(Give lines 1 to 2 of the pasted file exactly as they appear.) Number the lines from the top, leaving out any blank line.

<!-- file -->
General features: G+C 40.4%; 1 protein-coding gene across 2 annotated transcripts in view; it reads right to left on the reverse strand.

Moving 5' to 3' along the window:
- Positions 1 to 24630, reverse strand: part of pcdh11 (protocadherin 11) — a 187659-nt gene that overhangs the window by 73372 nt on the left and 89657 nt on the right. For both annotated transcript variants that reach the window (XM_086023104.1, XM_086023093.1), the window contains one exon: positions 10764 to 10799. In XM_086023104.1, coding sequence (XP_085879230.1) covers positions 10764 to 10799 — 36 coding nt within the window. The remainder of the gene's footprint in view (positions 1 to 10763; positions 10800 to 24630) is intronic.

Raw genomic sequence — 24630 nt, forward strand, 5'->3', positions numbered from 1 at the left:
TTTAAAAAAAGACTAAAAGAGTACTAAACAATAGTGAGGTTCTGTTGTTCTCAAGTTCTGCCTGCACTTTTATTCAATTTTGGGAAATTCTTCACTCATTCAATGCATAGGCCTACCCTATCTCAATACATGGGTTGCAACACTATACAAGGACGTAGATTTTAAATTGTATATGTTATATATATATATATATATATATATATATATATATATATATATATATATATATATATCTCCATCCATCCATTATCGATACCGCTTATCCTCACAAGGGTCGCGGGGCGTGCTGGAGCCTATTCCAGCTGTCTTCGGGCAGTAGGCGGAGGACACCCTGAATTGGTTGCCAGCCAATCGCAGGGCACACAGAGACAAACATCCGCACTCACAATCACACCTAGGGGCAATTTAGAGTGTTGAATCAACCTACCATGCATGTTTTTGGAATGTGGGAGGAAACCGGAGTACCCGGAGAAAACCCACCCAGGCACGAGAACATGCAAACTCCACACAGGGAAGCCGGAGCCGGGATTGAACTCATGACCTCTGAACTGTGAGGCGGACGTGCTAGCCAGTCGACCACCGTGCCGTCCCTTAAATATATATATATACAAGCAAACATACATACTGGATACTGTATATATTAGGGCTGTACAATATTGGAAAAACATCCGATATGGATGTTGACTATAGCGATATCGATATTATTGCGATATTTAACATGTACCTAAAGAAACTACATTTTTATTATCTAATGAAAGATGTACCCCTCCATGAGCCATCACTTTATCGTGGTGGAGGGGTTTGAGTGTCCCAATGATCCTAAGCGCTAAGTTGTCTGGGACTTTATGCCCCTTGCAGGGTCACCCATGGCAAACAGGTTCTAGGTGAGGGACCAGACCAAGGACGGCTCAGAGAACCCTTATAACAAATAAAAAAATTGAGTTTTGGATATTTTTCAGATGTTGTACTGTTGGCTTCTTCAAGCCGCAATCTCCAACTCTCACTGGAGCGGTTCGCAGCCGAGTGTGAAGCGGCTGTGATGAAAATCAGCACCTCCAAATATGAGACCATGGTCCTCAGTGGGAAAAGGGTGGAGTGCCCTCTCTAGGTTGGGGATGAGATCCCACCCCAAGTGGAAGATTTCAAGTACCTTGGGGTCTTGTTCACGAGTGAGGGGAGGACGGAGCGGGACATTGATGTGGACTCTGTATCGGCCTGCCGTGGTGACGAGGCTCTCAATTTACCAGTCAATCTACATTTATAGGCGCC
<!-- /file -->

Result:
General features: G+C 40.4%; 1 protein-coding gene across 2 annotated transcripts in view; it reads right to left on the reverse strand.

Moving 5' to 3' along the window: